Now Open at the Ogden Museum of Southern Art and on view until January 13, 2019 is the exhibition, Newton Howard: Painter of the Sportsman’s Paradise. Curated by guest curator, Polly Rolman-Smith. The opening reception will take place on October 6, 2018 from 6 p.m. – 9 p.m.
The title of the exhibition refers to the region’s abundant fishing resources and rich array of waterfowl, that earned Louisiana the nickname as “the Sportsman’s Paradise,” which Newton poignantly captured in these landscape paintings.
Newton Howard (1912-1984) was an avid duck hunter, fisherman and naturalist. Howard’s paintings evoke the calm solitude he found during countless hours of paddling through the marshes near Lafitte, Avery Island and in many other swampy settings of the region.
From these bayou excursions, Howard painted countless oil, acrylic and watercolor works, often in a minimalist style, which emphasized where the bayou waters met the horizon, broken only by a slow-moving shrimp trawler or the flutter of pintails taking off over the marsh.
This exhibition brings to view a portion of these works, from both private collections and institutions, and will portray the cherished locales within the Louisiana coastal marshes and waterways where Newton Howard felt most at home.
This exhibition is supported by major sponsors, Dr. & Mrs. Walter D. Cockerham and supporting sponsors, Dr. & Mrs. Glynne C. Couvillion and Laura & Sonny Shields
About Newton Howard
Newton Reeve Howard (1912-1984) was a New Orleans painter known for his serene landscapes of the marshes and bayous of South Louisiana. Most recognized by New Orleans residents as the architect of Monkey Hill, a beloved city landmark located in the Audubon Zoo.
Howard graduated from the Tulane University School of Architecture and was subsequently employed by the Federal Works Progress Administration to oversee improvements to the zoo during the Depression. After having difficulty finding work as an architect, Howard decided to embrace his childhood passion and studied painting at the Chicago Institute of Art. When he returned to New Orleans, he joined Fitzgerald Advertising where he served as the agency’s art director and designed regional and national campaigns for companies including Brown’s Dairy and Tabasco.
Described by those who knew him as a stoic gentleman who captivated many with a quiet charm and intellect, Newton Howard preferred his pirogue and the swamp over the social scene, where he spent much of his spare time hunting and fishing—and was never without a case of Dixie Beer.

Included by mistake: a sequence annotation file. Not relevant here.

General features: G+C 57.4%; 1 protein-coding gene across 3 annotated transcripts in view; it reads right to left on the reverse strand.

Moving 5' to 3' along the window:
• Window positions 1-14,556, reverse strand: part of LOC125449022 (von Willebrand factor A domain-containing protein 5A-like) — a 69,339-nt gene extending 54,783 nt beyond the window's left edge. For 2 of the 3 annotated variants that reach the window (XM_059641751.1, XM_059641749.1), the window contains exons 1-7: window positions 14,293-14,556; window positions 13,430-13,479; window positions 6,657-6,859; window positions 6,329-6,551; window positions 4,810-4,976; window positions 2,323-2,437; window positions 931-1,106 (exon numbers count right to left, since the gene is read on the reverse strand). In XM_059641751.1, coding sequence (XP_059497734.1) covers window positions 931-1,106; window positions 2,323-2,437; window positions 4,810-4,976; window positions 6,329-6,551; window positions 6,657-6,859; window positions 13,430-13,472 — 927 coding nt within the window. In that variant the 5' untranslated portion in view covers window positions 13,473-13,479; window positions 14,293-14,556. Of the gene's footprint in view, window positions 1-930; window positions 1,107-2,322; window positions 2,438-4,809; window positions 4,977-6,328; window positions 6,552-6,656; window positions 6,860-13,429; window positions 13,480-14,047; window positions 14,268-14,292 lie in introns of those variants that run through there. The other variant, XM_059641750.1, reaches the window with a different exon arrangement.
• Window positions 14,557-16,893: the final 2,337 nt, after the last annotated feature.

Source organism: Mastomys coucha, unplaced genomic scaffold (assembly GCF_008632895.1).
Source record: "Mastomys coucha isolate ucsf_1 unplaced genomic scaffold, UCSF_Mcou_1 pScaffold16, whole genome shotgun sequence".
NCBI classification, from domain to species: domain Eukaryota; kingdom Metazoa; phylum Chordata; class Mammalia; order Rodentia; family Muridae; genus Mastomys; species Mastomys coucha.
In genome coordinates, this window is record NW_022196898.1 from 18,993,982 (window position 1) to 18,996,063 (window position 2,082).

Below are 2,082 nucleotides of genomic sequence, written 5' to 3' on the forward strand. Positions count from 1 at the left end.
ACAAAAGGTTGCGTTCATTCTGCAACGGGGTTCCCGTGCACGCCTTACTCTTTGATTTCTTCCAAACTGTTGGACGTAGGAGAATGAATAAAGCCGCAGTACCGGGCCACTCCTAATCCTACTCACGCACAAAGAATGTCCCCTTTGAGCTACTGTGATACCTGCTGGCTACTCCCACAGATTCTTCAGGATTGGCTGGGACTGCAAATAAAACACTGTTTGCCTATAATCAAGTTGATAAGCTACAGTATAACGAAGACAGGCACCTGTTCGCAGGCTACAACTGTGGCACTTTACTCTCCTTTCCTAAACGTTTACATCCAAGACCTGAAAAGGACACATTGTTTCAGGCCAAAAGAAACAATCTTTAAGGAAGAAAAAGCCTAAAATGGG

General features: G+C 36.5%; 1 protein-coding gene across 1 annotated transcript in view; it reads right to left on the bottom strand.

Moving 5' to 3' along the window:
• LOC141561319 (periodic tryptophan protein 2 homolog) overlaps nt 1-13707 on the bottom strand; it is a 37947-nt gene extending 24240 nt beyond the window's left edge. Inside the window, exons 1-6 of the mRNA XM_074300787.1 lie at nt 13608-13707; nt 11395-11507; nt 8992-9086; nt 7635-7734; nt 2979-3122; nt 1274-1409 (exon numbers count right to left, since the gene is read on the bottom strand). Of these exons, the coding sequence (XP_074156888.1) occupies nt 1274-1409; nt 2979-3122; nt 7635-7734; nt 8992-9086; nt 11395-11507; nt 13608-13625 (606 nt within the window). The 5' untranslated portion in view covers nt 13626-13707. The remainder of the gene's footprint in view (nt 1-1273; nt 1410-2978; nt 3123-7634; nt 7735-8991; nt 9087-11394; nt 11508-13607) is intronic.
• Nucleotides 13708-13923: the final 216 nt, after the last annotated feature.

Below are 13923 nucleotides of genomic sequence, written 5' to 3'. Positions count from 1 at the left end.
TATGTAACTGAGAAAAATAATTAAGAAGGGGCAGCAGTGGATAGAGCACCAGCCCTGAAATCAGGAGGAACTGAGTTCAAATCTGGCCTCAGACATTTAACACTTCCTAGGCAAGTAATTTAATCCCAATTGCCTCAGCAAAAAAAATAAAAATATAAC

At the base of the Mississippi Flyway, South Louisiana’s vast coastal marshes attract millions of migratory birds every fall and winter. Enthralled by their instinctive flight patterns, Newton Howard spent days paddling in his dugout pirogue, observing mallards, pintails and a variety of other ducks as they traversed the Louisiana skies over the marsh.
Perhaps among his favorite subject matter, Newton Howard’s paintings of waterfowl in-flight across the Louisiana marsh horizon represent some of his most dynamic and detailed works.
According to a 1984 Times-Picayune article on his passing, Newton Howard served as a radar officer aboard the aircraft carrier Chenango in the South Pacific during World War II. From his time during the war, Howard also created several paintings and drawings of the Pacific region, which were often watercolors.
About the Ogden Museum of Southern Art
Located in the vibrant Warehouse Arts District of downtown New Orleans, Louisiana, the Ogden Museum of Southern Art holds the largest and most comprehensive collection of Southern art and is recognized for its original exhibitions, public events and educational programs which examine the development of visual art alongside Southern traditions of music, literature and culinary heritage to provide a comprehensive story of the South. Established in 1999 and in Stephen Goldring Hall since 2003, the Museum welcomes almost 85,000 visitors annually, and attracts diverse audiences through its broad range of programming including exhibitions, lectures, film screenings and concerts which are all part of its mission to broaden the knowledge, understanding, interpretation and appreciation of the visual arts and culture of the American South.
The Ogden Museum is open daily from 10 a.m. – 5 p.m. with extended hours on Thursdays from 6 – 8 p.m. for Ogden After Hours. Admission is free to Museum Members and $13.50 for adults, $11 for seniors 65 and older, $6.75 for children ages 5-17 and free for children under 5.
The Ogden Museum is free to Louisiana Residents on Thursdays from 10 a.m. – 5 p.m. courtesy of The Helis Foundation. The Helis Foundation is a Louisiana private foundation, established by the William Helis Family. The Art Funds of the Helis Foundation advance access to the arts for the community through contributions that sustain operations for, provide free admission to, acquire works of art and underwrite major exhibitions and projects of institutions within the Greater New Orleans area.
The Museum is closed Lundi Gras and Mardi Gras, Thanksgiving Day, Christmas Day and New Years Day.